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All the Perl that's Practical to Extract and Report

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  • And global destruction's unordered, which is likely where your problem lies. When your program ends, perl just sweeps through all the oustanding live objects with destructors in pretty much a first-to-last order. (First to last in memory at least. This is not necessarily chronological order, nor will it necessarily be the same order from run to run of your program, depending on what its doing)

    The only safe way to handle things here is make sure that your objects die before global destruction.
    • So, in your example code, if you wrapped a block around everything from the "my $session = ..." to the "#undef ...", then the session would be closed properly when the block was exitted, but since you just "fall off the end" the remaining stuff gets discarded in arbitrary order. You would also have te same problem, I think, if you terminated with an explicit exit statement - so, as well as wrapping your mainline inside a block you could put a label (say EXIT:) on the block and change any exit statements an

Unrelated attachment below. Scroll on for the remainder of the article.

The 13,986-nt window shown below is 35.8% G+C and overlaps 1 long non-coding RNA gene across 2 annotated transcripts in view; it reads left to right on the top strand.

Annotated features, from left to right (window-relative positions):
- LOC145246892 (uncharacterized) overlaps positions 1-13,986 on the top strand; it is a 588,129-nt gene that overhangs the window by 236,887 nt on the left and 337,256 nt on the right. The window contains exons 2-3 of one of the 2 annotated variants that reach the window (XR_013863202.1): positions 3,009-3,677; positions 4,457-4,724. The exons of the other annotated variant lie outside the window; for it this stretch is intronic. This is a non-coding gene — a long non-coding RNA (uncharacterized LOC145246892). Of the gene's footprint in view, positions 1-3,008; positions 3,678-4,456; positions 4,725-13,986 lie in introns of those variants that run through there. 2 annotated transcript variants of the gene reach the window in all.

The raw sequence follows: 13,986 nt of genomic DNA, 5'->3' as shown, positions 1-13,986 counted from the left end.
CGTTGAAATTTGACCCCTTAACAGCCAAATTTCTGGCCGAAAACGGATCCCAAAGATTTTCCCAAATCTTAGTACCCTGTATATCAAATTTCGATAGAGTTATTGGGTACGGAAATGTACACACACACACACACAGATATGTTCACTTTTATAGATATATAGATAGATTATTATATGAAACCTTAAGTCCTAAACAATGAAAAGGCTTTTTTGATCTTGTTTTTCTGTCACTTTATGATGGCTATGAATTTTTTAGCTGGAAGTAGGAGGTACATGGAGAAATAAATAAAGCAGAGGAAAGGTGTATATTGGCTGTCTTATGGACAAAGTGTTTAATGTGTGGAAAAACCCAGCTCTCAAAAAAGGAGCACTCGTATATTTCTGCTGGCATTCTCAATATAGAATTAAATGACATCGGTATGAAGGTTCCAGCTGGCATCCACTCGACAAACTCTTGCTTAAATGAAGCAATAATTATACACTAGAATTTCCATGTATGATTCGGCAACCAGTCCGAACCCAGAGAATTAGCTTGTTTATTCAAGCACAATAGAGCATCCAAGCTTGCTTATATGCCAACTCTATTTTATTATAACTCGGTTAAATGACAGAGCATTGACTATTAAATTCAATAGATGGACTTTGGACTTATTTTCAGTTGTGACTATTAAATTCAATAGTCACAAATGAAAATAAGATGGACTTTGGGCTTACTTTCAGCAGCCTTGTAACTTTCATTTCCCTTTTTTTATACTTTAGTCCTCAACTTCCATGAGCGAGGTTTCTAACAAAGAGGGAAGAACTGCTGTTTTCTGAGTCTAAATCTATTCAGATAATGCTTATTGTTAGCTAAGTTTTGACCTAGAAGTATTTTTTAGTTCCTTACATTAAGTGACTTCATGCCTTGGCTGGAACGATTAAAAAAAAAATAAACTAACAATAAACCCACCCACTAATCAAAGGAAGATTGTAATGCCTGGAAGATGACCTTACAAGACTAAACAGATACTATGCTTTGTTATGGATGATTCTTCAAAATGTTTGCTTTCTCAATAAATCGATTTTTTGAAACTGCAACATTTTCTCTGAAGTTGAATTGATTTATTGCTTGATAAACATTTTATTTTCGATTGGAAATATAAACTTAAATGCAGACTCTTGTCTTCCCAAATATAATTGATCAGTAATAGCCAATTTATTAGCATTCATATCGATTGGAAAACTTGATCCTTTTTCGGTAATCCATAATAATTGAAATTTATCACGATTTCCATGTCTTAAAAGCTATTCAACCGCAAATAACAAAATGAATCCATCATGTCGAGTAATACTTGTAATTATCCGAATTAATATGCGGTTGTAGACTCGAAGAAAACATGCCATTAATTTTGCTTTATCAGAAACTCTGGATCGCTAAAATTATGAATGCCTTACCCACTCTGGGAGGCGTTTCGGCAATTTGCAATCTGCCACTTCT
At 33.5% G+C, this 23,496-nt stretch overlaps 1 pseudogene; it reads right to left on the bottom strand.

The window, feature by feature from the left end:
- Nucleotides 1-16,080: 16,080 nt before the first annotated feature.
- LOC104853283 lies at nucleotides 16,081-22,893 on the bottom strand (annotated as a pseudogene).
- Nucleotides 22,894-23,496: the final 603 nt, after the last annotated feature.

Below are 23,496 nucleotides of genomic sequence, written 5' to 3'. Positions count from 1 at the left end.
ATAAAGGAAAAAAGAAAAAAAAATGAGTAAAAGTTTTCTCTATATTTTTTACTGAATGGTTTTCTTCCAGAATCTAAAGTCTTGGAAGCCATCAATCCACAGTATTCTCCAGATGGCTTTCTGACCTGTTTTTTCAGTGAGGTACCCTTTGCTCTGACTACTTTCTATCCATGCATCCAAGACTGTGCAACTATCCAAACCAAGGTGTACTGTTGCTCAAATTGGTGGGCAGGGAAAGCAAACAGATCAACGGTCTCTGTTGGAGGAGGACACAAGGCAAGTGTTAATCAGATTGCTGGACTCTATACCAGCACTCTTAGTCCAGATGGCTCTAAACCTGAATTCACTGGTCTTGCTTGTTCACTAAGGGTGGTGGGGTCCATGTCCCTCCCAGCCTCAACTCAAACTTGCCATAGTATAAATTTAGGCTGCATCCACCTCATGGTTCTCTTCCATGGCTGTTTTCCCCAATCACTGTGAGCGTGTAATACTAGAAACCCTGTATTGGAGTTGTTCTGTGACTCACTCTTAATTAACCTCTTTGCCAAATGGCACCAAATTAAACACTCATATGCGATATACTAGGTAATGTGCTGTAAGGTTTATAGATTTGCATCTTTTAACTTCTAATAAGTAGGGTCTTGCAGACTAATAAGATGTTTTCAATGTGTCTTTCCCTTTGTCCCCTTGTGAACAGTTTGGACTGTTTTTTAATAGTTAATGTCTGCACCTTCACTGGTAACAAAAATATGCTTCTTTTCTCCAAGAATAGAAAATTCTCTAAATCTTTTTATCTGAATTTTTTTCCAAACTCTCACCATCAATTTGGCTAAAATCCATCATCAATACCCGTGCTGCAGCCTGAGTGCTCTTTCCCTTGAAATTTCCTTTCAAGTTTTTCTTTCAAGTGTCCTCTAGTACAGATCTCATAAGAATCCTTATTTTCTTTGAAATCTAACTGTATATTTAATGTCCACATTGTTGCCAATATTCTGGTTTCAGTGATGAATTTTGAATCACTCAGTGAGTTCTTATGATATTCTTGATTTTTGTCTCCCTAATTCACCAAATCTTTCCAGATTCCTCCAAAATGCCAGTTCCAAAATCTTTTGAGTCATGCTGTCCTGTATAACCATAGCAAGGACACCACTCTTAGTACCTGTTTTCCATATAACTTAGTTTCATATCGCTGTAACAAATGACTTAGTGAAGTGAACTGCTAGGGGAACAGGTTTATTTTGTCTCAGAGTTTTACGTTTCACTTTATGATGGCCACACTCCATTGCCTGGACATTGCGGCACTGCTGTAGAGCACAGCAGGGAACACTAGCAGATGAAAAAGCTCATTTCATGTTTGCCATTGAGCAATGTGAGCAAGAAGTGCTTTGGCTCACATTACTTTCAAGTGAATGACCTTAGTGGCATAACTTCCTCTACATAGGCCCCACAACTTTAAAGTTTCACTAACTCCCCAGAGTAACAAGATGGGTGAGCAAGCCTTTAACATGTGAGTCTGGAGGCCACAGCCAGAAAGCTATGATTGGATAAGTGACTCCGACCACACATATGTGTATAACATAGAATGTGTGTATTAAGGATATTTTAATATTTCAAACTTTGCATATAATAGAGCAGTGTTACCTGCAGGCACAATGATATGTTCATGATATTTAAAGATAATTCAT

• Thanks for the response. What you describe is exactly what I have concluded is happening, I just didn't think it was supposed to happen that way.

      And global destruction's unordered, which is likely where your problem lies.

      Do you have a reference for this? I've looked and can't find a thing about it.

      I did find this in Programming Perl, 3rd Edition (page 331)

      When an interpreter shuts down, all its objects are destroyed, which is important for multithreaded or embedded Perl applications. Objects are alway

      • I found someone else mentioning [thepen.com]the fact that global destruction is unordered.
      • As I recall (from a long time ago), it is impossible to ensure a good ordering using just ref counts because it is easy to have reference loops (e.g. two objects each with a reference to the other or an object that has a reference to itself, or a list of things that links back to the "beginning" of the list). So, since most programs don't care about the order anyhow and the ones that do can arrange things for themselves, there was no point in spending any time to do a half-hearted ordering.